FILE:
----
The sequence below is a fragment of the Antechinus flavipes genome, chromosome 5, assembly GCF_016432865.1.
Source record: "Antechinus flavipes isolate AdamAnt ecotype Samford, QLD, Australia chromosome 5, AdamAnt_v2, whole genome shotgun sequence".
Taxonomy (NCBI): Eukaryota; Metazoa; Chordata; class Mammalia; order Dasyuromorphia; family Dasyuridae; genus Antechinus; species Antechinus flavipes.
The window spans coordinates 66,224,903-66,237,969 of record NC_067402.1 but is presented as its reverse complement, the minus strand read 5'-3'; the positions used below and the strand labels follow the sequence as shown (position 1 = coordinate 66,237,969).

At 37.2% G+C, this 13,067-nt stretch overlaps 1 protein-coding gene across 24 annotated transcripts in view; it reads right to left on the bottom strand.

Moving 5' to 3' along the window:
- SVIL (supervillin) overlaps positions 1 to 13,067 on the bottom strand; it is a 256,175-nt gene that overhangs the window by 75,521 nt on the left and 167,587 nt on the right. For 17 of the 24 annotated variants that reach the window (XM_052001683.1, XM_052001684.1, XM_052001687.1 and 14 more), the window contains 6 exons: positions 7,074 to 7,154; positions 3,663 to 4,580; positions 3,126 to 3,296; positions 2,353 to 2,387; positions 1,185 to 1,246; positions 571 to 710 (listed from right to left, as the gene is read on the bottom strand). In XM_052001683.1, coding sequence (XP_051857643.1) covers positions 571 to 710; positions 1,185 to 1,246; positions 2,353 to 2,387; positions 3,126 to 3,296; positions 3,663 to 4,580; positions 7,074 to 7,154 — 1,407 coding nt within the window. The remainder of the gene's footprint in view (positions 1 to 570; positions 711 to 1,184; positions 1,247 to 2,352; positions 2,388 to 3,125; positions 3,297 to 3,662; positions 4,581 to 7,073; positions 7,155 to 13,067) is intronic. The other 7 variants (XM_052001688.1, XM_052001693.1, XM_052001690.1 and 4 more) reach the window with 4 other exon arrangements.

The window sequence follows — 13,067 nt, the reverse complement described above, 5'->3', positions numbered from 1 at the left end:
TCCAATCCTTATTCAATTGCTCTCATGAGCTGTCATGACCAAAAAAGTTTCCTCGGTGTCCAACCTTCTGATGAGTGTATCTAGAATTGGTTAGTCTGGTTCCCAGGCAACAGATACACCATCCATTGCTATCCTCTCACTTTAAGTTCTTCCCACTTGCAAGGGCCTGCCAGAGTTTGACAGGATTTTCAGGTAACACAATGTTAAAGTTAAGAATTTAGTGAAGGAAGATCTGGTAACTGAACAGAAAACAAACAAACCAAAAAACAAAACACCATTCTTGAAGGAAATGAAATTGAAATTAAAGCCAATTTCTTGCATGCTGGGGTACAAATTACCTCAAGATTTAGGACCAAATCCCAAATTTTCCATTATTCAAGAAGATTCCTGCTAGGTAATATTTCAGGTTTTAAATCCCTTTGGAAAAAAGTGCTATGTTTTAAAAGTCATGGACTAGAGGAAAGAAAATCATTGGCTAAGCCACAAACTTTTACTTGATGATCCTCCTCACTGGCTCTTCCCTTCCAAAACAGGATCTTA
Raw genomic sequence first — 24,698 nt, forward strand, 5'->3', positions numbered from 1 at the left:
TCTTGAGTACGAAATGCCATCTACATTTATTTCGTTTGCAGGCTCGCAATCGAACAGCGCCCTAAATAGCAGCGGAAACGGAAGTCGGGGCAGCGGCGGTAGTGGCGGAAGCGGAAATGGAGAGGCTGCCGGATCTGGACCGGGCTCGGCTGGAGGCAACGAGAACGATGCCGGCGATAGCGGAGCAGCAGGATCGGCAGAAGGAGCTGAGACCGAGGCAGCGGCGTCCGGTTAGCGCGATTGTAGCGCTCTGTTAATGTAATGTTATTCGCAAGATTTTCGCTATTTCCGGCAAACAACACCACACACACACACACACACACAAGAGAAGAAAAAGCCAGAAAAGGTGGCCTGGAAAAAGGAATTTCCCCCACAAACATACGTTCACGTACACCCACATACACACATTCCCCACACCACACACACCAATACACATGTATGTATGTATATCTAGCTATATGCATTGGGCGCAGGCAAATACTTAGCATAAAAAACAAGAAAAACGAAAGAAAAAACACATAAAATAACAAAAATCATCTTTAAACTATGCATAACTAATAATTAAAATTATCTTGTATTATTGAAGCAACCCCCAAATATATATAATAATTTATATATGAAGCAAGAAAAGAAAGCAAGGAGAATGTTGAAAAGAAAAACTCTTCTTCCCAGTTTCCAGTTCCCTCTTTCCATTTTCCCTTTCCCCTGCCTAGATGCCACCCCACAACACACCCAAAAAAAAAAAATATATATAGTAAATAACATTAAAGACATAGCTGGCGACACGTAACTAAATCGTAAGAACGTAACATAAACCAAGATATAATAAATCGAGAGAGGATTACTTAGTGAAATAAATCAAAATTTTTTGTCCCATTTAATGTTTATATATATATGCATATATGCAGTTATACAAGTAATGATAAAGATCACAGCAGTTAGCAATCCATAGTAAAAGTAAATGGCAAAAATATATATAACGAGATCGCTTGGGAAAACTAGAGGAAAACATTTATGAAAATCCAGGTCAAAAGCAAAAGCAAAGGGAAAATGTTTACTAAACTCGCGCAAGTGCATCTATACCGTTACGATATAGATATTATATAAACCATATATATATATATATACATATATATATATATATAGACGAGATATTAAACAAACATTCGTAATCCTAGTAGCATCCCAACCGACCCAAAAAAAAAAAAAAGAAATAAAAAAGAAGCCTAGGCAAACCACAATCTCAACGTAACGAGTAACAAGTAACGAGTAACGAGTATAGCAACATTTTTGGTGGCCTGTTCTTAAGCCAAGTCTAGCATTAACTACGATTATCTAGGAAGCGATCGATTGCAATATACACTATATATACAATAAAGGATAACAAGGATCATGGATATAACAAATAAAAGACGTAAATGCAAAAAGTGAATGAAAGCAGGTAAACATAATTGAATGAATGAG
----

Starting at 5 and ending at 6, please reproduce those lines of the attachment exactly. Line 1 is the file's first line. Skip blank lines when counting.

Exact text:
At 37.2% G+C, this 13,067-nt stretch overlaps 1 protein-coding gene across 24 annotated transcripts in view; it reads right to left on the bottom strand.

Moving 5' to 3' along the window: